> > > >

1953-54 Theatre Catalog, 11th Edition, Page 200 (164)

1953-54 Theatre Catalog, 11th Edition
1953-54 Theatre Catalog
1953-54 Theatre Catalog, 11th Edition, Page 200
Page 200

1953-54 Theatre Catalog, 11th Edition, Page 200

Theatreman's Carpet Guide

A Survey of the Latest Developments in Carpet Styles and Expert Advice 011 Selection and Maintenance Hints

BRIEF: One of the fields which has seen a great deal of post-war actirity has been contract carpeting;r . . . W/here all wool carpet construction was almost universal a few years ago . . . today it is estimated that some 40 per cent of the materials going into carpet is man made . . . This has resulted in carpet of greater color range . . . durability . . . better weave . . . and many other advantages.

This article discusses these new trends in carpet . . . and attempts to aid the theatreman, by supplying him with information about theatre carpet styles . . . ways and means of getting longer life aml wear from carpets . . . and the recommended maintenance ideas of two of the leading carpet mills.

Even a casual student of human behavior will admit that there are many psychological reasons, conscious and subconscious, behind a persons decision to go to one theatre as opposed to another. Very often it is something as basic as the fact that the film being shown does not fit in with the prospective patrons mood at that particular moment. However,

THE ATTRACTIVE LOBBY OF the Royal. Detroit, is an example at how the use at carpeting can add vitality to the decorative atmosphere. The

it is just as often something as seeiningly insignificant as the odor of popcorn, or the color scheme of the rest room lounge.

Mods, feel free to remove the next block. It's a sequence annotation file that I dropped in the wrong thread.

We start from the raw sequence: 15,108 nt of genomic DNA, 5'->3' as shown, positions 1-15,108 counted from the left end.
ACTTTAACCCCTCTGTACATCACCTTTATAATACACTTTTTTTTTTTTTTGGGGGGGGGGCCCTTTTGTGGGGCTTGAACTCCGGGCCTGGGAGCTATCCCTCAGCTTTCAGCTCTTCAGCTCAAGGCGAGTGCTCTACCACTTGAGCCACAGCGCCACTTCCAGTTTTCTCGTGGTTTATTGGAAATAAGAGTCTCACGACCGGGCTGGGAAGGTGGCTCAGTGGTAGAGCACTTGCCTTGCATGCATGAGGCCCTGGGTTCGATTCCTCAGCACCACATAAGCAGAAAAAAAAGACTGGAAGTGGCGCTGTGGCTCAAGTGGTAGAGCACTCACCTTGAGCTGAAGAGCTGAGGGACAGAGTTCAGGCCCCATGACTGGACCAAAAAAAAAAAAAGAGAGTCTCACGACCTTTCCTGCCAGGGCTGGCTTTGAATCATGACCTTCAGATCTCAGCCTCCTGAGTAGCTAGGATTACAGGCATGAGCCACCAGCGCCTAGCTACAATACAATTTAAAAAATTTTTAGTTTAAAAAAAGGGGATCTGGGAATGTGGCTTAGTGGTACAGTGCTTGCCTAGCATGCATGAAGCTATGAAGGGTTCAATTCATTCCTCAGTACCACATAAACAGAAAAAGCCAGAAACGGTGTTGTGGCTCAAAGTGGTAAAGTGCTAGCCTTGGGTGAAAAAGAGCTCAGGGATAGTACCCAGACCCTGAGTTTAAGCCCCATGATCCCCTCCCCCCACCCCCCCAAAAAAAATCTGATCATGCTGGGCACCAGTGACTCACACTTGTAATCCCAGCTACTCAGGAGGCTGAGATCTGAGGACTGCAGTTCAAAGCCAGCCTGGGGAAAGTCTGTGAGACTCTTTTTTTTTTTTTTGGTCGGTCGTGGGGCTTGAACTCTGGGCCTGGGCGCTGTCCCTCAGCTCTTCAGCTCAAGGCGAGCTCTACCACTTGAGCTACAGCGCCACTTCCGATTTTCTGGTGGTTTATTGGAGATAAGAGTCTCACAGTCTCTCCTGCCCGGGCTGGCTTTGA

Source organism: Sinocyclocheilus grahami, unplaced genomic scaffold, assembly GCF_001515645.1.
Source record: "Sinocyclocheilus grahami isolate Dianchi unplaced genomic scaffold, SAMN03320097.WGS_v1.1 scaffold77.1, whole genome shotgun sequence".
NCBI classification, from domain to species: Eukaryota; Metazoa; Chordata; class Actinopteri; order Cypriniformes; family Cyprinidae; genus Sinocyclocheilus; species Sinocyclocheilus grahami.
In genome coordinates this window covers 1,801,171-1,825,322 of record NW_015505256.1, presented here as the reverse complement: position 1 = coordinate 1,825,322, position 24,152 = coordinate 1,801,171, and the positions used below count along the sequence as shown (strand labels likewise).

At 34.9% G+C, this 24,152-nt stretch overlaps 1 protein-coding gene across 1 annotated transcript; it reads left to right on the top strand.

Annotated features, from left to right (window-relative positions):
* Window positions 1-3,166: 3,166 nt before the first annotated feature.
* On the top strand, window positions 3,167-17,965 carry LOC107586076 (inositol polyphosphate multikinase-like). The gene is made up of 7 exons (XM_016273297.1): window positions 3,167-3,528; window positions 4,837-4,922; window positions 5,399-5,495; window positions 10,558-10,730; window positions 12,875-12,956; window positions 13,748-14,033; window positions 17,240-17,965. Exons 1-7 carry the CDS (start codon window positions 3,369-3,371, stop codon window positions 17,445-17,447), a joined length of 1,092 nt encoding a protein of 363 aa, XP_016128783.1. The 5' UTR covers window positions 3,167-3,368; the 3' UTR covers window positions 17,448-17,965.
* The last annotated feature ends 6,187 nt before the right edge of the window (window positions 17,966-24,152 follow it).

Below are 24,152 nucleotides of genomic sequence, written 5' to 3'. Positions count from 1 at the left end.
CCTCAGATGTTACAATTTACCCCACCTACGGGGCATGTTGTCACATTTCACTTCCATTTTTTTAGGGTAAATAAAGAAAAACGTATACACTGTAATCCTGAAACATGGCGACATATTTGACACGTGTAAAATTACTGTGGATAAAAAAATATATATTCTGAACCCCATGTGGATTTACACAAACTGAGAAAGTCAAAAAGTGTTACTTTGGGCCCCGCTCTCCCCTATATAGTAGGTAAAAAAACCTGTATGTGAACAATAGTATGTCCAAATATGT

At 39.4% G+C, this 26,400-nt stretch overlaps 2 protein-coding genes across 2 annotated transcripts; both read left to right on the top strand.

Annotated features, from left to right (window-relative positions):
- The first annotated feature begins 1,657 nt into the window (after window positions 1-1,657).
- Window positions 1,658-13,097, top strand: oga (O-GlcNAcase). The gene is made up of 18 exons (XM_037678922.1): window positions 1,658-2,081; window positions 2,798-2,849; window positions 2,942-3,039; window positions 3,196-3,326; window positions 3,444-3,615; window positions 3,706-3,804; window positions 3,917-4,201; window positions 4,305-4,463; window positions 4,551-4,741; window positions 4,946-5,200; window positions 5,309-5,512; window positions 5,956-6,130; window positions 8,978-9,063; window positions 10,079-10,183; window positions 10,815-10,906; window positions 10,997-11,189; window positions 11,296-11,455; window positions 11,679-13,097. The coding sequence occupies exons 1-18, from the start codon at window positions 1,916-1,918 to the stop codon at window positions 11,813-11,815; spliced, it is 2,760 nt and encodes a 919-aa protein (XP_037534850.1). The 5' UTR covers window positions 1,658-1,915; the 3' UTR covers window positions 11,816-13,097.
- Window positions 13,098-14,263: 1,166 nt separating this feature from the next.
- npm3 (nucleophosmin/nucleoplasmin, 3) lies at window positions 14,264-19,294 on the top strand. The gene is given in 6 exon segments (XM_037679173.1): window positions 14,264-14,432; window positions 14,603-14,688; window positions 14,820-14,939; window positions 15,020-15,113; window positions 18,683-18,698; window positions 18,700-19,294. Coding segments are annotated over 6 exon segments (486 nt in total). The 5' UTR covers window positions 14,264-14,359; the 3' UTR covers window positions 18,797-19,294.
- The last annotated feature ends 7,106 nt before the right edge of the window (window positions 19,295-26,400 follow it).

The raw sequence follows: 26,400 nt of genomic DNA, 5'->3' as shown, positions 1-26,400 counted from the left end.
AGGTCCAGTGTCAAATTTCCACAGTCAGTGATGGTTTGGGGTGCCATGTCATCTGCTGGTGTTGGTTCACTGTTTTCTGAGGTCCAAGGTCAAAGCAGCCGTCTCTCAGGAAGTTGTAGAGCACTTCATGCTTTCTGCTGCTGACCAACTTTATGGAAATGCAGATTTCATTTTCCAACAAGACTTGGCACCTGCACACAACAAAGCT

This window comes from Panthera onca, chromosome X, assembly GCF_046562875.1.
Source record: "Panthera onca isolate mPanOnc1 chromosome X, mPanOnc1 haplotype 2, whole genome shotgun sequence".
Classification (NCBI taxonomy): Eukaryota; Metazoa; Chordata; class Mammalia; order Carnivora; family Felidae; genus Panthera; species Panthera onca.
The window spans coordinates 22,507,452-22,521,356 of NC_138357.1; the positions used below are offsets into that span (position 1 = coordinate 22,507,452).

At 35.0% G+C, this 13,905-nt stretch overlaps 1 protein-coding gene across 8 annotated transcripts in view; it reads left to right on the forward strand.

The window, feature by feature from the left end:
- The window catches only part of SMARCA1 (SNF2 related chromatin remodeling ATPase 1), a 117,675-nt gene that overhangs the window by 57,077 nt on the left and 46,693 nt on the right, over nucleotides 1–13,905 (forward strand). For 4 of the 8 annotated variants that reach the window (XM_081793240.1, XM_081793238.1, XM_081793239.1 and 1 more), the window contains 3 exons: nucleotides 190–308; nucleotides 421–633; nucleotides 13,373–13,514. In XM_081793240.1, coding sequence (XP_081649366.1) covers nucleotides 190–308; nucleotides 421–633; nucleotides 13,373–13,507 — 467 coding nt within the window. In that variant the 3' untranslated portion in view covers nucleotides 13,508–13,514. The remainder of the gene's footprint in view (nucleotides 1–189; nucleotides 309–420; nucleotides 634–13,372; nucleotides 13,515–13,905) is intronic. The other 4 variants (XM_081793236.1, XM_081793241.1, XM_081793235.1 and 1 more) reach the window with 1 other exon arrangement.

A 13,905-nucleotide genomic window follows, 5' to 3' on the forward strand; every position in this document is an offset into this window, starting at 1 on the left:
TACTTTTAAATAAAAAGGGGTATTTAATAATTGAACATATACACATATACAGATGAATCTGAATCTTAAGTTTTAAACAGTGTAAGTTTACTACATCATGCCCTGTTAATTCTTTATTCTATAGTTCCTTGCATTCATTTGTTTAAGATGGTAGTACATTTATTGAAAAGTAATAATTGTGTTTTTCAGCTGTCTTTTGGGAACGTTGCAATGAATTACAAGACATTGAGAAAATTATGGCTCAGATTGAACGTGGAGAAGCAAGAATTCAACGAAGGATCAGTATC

It would do well for the theatreman to keep this in mind when istalling his carpeting. The installation of theatre carpet is both an expensive and important operation. Carpeting that is not suitable, either in design or construction, is doubly costly. First, it requires more care and maintenance than is necessary, and secondly a design that is not in keeping with the general mood of the theatre might very well result in the loss of customers - despite the fact that neither the theatre manager or the patron is aware of the real reason. It can easily be seen, therefore, that the selection of carpet requires thorough and expert assistance.


In the past number of years the style in theatre design has been towards functionalism and simplicity. This same trend has developed in the carpet industry. Today the carpet-seeking theatre man has innumerable patterns, weaves, materials, and colors to choose from. The thing he should always keep in mind

is what the carpets are going to be uscd for. If he is seeking carpeting for a smartly designed ultra-modern art house, then the flooring material may be bold and make use of bright colors, in keeping with the rest of the design of the theatre. On the other hand, if the theatre is a conservative suburban house, then soft colors and designs are called for. It is well to remember that. a carpet that might look wonderful on the showroom floor, will not show to such advantage when it is placed in the theatre. Think in terms of the general mood that you are trying to create and make your purchases along those lines. In most cases the representatives of any of the major carpet houses will be more than glad to steer you the right way if you explain exactly what you are trying to accomplish.


Probably the most exciting news in the carpet industry since the end of World War II, has been the development and use of materials other than wool in the manufacture of door covering. This has resulted not only in a greater variety of weaves, styles and colors, but has permitted styles which were out

colorlul scroll pattern tram Bigelow. is a tive-lrame Wilton engineered especially for the heavy traffic at public areas. and stands hard wear.


l l
1953-54 Theatre Catalog, 11th Edition, Page 200